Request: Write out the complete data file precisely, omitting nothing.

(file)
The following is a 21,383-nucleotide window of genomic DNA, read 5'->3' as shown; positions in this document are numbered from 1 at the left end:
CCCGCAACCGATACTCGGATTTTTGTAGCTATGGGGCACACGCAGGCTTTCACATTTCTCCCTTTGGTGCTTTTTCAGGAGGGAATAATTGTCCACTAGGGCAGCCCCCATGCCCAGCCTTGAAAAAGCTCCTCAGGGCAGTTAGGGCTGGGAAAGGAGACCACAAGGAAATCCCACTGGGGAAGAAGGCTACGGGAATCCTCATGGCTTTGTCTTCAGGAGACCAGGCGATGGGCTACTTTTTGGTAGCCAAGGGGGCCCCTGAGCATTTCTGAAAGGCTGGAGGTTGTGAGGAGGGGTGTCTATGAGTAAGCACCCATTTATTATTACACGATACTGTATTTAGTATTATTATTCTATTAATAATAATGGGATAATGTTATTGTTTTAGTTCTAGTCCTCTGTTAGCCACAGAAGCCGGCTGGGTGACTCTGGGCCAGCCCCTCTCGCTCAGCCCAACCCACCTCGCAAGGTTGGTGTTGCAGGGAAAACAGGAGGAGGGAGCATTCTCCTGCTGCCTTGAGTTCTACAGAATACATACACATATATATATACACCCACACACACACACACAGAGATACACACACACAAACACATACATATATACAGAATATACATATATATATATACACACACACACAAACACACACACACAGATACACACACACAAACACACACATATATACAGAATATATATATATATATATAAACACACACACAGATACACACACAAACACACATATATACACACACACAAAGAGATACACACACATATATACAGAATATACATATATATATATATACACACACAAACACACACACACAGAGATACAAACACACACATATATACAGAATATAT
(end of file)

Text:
The following is a 21,383-nucleotide window of genomic DNA, read 5'->3' as shown; positions in this document are numbered from 1 at the left end:
CCCGCAACCGATACTCGGATTTTTGTAGCTATGGGGCACACGCAGGCTTTCACATTTCTCCCTTTGGTGCTTTTTCAGGAGGGAATAATTGTCCACTAGGGCAGCCCCCATGCCCAGCCTTGAAAAAGCTCCTCAGGGCAGTTAGGGCTGGGAAAGGAGACCACAAGGAAATCCCACTGGGGAAGAAGGCTACGGGAATCCTCATGGCTTTGTCTTCAGGAGACCAGGCGATGGGCTACTTTTTGGTAGCCAAGGGGGCCCCTGAGCATTTCTGAAAGGCTGGAGGTTGTGAGGAGGGGTGTCTATGAGTAAGCACCCATTTATTATTACACGATACTGTATTTAGTATTATTATTCTATTAATAATAATGGGATAATGTTATTGTTTTAGTTCTAGTCCTCTGTTAGCCACAGAAGCCGGCTGGGTGACTCTGGGCCAGCCCCTCTCGCTCAGCCCAACCCACCTCGCAAGGTTGGTGTTGCAGGGAAAACAGGAGGAGGGAGCATTCTCCTGCTGCCTTGAGTTCTACAGAATACATACACATATATATATACACCCACACACACACACACAGAGATACACACACACAAACACATACATATATACAGAATATACATATATATATATACACACACACACAAACACACACACACAGATACACACACACAAACACACACATATATACAGAATATATATATATATATATAAACACACACACAGATACACACACAAACACACATATATACACACACACAAAGAGATACACACACATATATACAGAATATACATATATATATATATACACACACAAACACACACACACAGAGATACAAACACACACATATATACAGAATATAT